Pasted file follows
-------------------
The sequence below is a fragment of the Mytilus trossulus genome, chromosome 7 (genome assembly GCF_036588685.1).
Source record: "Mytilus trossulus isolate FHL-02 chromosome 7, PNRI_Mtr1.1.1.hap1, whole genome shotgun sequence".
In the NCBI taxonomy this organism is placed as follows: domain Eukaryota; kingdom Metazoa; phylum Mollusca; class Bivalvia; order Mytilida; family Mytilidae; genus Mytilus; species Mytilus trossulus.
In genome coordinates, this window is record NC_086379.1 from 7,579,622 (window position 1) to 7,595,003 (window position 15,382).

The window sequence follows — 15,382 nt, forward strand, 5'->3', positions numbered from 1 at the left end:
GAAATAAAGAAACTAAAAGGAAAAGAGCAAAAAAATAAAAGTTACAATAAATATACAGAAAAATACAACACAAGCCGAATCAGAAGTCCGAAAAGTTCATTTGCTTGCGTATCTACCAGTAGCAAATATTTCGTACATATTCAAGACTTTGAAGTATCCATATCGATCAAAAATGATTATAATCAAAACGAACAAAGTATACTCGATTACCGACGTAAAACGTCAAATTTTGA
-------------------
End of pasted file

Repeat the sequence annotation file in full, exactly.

The sequence below is a fragment of the Mytilus trossulus genome, chromosome 7 (genome assembly GCF_036588685.1).
Source record: "Mytilus trossulus isolate FHL-02 chromosome 7, PNRI_Mtr1.1.1.hap1, whole genome shotgun sequence".
In the NCBI taxonomy this organism is placed as follows: domain Eukaryota; kingdom Metazoa; phylum Mollusca; class Bivalvia; order Mytilida; family Mytilidae; genus Mytilus; species Mytilus trossulus.
In genome coordinates, this window is record NC_086379.1 from 7,579,622 (window position 1) to 7,595,003 (window position 15,382).

The window sequence follows — 15,382 nt, forward strand, 5'->3', positions numbered from 1 at the left end:
GAAATAAAGAAACTAAAAGGAAAAGAGCAAAAAAATAAAAGTTACAATAAATATACAGAAAAATACAACACAAGCCGAATCAGAAGTCCGAAAAGTTCATTTGCTTGCGTATCTACCAGTAGCAAATATTTCGTACATATTCAAGACTTTGAAGTATCCATATCGATCAAAAATGATTATAATCAAAACGAACAAAGTATACTCGATTACCGACGTAAAACGTCAAATTTTGA